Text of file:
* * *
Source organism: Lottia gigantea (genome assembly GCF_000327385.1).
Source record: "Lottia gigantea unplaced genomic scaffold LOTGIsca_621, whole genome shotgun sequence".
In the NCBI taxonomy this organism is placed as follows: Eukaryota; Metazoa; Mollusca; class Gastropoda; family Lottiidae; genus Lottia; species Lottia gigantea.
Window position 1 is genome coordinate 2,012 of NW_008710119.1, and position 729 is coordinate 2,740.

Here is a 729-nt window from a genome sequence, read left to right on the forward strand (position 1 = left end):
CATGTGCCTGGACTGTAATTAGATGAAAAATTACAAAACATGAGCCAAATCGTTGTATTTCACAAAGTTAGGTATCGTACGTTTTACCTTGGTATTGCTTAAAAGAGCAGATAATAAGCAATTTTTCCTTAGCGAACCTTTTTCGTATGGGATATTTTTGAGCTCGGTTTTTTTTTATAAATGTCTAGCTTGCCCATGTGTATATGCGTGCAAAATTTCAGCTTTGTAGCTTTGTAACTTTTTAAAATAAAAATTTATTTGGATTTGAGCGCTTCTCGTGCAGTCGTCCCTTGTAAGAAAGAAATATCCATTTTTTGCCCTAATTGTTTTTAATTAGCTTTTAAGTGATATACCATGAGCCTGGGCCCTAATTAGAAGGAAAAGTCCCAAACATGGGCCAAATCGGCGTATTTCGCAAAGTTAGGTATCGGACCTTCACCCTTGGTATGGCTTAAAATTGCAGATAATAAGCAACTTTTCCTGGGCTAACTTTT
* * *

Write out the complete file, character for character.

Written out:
Source organism: Lottia gigantea (genome assembly GCF_000327385.1).
Source record: "Lottia gigantea unplaced genomic scaffold LOTGIsca_621, whole genome shotgun sequence".
In the NCBI taxonomy this organism is placed as follows: Eukaryota; Metazoa; Mollusca; class Gastropoda; family Lottiidae; genus Lottia; species Lottia gigantea.
Window position 1 is genome coordinate 2,012 of NW_008710119.1, and position 729 is coordinate 2,740.

Here is a 729-nt window from a genome sequence, read left to right on the forward strand (position 1 = left end):
CATGTGCCTGGACTGTAATTAGATGAAAAATTACAAAACATGAGCCAAATCGTTGTATTTCACAAAGTTAGGTATCGTACGTTTTACCTTGGTATTGCTTAAAAGAGCAGATAATAAGCAATTTTTCCTTAGCGAACCTTTTTCGTATGGGATATTTTTGAGCTCGGTTTTTTTTTATAAATGTCTAGCTTGCCCATGTGTATATGCGTGCAAAATTTCAGCTTTGTAGCTTTGTAACTTTTTAAAATAAAAATTTATTTGGATTTGAGCGCTTCTCGTGCAGTCGTCCCTTGTAAGAAAGAAATATCCATTTTTTGCCCTAATTGTTTTTAATTAGCTTTTAAGTGATATACCATGAGCCTGGGCCCTAATTAGAAGGAAAAGTCCCAAACATGGGCCAAATCGGCGTATTTCGCAAAGTTAGGTATCGGACCTTCACCCTTGGTATGGCTTAAAATTGCAGATAATAAGCAACTTTTCCTGGGCTAACTTTT